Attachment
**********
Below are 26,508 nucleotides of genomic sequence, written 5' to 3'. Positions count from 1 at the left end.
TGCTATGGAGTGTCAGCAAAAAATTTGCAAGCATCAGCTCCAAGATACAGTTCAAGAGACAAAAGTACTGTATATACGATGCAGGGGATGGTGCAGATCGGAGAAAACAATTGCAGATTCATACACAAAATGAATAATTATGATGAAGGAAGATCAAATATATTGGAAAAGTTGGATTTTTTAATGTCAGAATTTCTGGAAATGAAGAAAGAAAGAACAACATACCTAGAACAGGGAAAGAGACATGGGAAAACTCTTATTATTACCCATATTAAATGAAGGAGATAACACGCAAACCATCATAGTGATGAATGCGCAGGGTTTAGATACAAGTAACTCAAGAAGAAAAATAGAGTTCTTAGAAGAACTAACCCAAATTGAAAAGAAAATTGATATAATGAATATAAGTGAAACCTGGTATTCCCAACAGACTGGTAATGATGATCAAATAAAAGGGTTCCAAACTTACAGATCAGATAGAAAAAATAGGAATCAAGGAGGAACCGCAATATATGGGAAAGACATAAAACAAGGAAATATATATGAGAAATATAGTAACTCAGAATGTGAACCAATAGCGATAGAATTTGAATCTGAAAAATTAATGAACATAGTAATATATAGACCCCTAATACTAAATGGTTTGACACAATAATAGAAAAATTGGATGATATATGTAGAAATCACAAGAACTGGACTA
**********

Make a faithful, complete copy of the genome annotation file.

Below are 26,508 nucleotides of genomic sequence, written 5' to 3'. Positions count from 1 at the left end.
TGCTATGGAGTGTCAGCAAAAAATTTGCAAGCATCAGCTCCAAGATACAGTTCAAGAGACAAAAGTACTGTATATACGATGCAGGGGATGGTGCAGATCGGAGAAAACAATTGCAGATTCATACACAAAATGAATAATTATGATGAAGGAAGATCAAATATATTGGAAAAGTTGGATTTTTTAATGTCAGAATTTCTGGAAATGAAGAAAGAAAGAACAACATACCTAGAACAGGGAAAGAGACATGGGAAAACTCTTATTATTACCCATATTAAATGAAGGAGATAACACGCAAACCATCATAGTGATGAATGCGCAGGGTTTAGATACAAGTAACTCAAGAAGAAAAATAGAGTTCTTAGAAGAACTAACCCAAATTGAAAAGAAAATTGATATAATGAATATAAGTGAAACCTGGTATTCCCAACAGACTGGTAATGATGATCAAATAAAAGGGTTCCAAACTTACAGATCAGATAGAAAAAATAGGAATCAAGGAGGAACCGCAATATATGGGAAAGACATAAAACAAGGAAATATATATGAGAAATATAGTAACTCAGAATGTGAACCAATAGCGATAGAATTTGAATCTGAAAAATTAATGAACATAGTAATATATAGACCCCTAATACTAAATGGTTTGACACAATAATAGAAAAATTGGATGATATATGTAGAAATCACAAGAACTGGACTA